anyway, moving on...
George Clooney- Lifetime Achievement
My first Clooney film was "Ocean's 11," which he has an amazing catalog of movies and TV credits behind him. Naturally, we got plenty of camera shots of him and his new wife. Maybe it's because I hadn't seen many pictures of her or they had a heck of a hair & make-up team, but she's freaking gorgeous. In a very exotic way too.
But anyway, after Don Cheadle and Julianne Margulies argued about which of them knew him better, he got up for his own speech. Which covered pretty much everything. Talking about how he's gotten a lot of award buzz but didn't always win. He took a moment (as did a member of the Hollywood Foreign Press earlier in the show) to support free speech. He was one of many (Jared Leto is the only name I currently remember) who spoke in support of France with the words "Je Suis Charlie."
If anything, George Clooney on that stage... the man is a class act. There's no other way to explain it.
Best Animated Film
Of the five nominees, we saw two. "The Lego Movie" and "How to Train your Dragon 2."
It would have been WILD if "Lego" won after all the doubters and such... but it went to the latter, which was just as good.
Acting, Writing and Directing Awards
As we started getting to the big awards, I kept thinking to myself "Man, I really wish I'd gone to see all these movies just to see what all the hype was about."
I'd considered "Birdman" several times, but kept thinking how it wasn't the typical movie I see in theaters. It won for best screenplay (co-credited to the director, Alejandro Gonzalez Inarritu, and three others) and best actor.
Michael Keaton had gotten so much hype in the press over this movie. Not just the irony of the plot (him turning down a 3rd Batman and disappearing from movies several years since) but his acting in general. So his win, I absolutely expected. His speech was one of 3-4 that ran long and seeing as he won for acting, he already had a lot of leeway.
I also considered, "Boyhood," which got a lot of attention for its intriguing premise.
Taking a moment to speak about the people who introduced the Best Picture nominees, most weren't surprises because they knew the directors well. But usually they don't have so many people who were IN those moments promoting them...
Jack Black, I don't believe, was in "Boyhood," but I knew he'd be promoting it because he worked with Richard Linklater (who walked away with Best Director) on "School of Rock." It was pretty hilarious how he dispelled the myth they spent 12 years filming this movie (it was more like one week of shooting a year over a span of 12 years).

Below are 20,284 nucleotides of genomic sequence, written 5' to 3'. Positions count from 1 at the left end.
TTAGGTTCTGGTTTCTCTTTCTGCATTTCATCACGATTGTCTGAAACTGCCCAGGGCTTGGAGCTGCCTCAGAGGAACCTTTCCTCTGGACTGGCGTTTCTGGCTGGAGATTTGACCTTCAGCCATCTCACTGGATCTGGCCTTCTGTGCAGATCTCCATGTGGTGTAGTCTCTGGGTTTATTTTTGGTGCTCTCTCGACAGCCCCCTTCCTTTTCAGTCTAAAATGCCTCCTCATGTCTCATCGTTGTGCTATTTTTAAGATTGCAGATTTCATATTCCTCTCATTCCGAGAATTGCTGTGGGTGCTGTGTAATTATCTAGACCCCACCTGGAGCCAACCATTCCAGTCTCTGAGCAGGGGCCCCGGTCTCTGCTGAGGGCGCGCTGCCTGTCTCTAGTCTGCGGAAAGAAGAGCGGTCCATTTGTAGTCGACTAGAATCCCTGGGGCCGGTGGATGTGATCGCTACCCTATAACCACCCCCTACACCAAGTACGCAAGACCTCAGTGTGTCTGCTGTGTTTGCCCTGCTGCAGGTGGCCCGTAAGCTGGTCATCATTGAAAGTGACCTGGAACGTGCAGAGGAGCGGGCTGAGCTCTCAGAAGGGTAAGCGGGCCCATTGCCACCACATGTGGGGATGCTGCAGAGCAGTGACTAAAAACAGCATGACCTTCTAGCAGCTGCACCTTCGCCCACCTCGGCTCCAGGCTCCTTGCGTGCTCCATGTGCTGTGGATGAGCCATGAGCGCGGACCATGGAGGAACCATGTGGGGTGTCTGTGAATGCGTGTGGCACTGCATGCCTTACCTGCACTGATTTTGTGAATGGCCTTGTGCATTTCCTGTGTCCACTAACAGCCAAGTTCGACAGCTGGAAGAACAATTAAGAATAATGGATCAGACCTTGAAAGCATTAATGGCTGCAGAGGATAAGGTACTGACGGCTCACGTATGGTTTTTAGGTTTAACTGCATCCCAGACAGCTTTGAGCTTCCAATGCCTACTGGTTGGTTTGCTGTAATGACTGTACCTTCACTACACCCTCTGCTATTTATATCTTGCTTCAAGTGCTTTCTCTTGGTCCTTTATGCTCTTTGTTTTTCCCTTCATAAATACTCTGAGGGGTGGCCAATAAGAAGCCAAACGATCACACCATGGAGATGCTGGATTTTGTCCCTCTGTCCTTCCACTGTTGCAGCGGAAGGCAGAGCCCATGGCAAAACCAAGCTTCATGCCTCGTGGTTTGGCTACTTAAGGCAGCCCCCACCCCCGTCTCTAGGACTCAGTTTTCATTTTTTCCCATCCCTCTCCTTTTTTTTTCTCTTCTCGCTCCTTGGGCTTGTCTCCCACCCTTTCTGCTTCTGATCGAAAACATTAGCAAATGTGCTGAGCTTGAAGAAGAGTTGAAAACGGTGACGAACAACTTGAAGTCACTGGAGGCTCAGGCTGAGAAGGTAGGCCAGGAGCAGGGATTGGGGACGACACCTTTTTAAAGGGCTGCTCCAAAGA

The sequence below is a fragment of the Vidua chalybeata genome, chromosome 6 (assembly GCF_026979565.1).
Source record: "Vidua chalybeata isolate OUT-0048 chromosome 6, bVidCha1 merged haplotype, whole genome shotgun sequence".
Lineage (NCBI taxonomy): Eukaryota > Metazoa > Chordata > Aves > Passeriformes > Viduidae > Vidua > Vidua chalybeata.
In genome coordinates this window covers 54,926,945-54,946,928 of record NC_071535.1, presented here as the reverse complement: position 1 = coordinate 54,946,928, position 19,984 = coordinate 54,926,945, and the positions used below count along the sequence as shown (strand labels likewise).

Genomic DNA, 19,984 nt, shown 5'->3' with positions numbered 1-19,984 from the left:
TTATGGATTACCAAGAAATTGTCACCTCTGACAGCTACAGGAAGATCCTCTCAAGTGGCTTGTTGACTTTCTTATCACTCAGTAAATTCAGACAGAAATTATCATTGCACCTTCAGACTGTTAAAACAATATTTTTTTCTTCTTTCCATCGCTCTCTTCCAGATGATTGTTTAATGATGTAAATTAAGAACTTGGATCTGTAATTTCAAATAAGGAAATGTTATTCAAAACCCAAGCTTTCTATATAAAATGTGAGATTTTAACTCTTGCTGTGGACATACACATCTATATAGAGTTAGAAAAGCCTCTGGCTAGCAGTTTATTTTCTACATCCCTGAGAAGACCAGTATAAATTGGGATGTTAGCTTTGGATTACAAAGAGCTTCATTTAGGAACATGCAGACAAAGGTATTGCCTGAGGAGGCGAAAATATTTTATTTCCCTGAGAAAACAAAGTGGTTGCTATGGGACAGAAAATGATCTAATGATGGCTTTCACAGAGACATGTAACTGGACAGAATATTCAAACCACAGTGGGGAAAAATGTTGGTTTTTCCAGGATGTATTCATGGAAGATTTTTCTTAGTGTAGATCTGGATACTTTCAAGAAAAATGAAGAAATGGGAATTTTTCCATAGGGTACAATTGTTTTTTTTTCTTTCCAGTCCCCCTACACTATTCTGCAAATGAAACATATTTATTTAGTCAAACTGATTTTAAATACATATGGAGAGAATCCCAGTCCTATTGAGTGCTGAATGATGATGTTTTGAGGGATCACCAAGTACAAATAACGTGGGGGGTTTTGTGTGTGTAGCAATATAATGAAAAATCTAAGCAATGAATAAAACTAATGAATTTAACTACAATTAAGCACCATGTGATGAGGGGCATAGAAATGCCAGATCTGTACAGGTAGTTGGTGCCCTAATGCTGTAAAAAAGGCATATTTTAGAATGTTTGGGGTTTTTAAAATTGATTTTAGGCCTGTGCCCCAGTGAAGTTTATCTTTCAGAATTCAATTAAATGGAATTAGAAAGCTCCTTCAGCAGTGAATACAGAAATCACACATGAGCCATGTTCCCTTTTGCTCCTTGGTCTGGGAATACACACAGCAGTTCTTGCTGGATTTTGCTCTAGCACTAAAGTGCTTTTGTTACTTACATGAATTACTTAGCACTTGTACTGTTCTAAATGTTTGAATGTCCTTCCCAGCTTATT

Patricia Arquette won for Best Supporting Actress (we were all just glad it wasn't Meryl Streep... again).
Amy Adams won for "Big Eyes," her 2nd Golden Globe win in a row. She always looks amazing at these award shows, but tonight she looked like a goddess. This is a movie I might wait to see on Showtime or whatever channel shows it.
Unfortunately, "Into the woods" won absolutely nothing. "The Imitation Game" won absolutely nothing. Despite all of Ellen's hype, "St. Vincent" won absolutely nothing. But overall, the awards were very well spread out.
"The Theory of Everything," which looks like something we'll watch once on HBO in the near future, won twice. The first for best original score (Johann Johnnsson beating out Alexandre Desplat and Hans Zimmer among others).
Eddie Redmayne winning for Best Actor in a drama... one of two huge cheering moments in my house that night. Firstly, because I called it the moment he was cast (c'mon, someone playing Stephen Hawking... who can compete with that?) and secondly, we're big "Les Miz" fans.
A Few Downey-related moments(because this is ME we're talking about, I couldn't help myself, and also because I credit RDJ for my tradition of watching the Golden Globes... all beginning with him winning for "Sherlock Holmes")
Sadly, "The Judge" lost its one and only award nomination to J.K. Simmons for "Whiplash." But in a reoccurring theme that night, it was hard for me to be mad at any of the people who won over the people I picked... except for maybe Julianne Moore. [I still believe "Wild" will earn Reese Witherspoon her second Oscar]
One person from "The Judge" DID win... for something else entirely (FX's "Fargo"). Billy Bob Thorton gave probably the best speech. About anything you say might get you in trouble, so it's best to say "thank you" and move on LOL
During someone's speech (perhaps George Clooney's), I caught a glimpse of Robert's wife, Susan Downey in the audience. Looking gorgeous as always.
RDJ has certainly moved up in the world. Last year, he presented for Best Actress in a comedy/musical. This year, he presented for Best Picture (comedy/musical)... maybe with that momentum, next year he'll be accepting an Oscar.
But it was pretty sweet he was the one to present "The Grand Budapest Hotel" with its only award. Wes Anderson spent his speech running through a million names while his cast and crew got on stage with him.
[In case anyone cares, our biggest celebration moment was "The Grand Budapest Hotel" winning Best comedy/musical... other than maybe "The Lego Movie" and "How to train your dragon 2," it was probably the only movie we saw of the ones on all those "best of 2014" lists]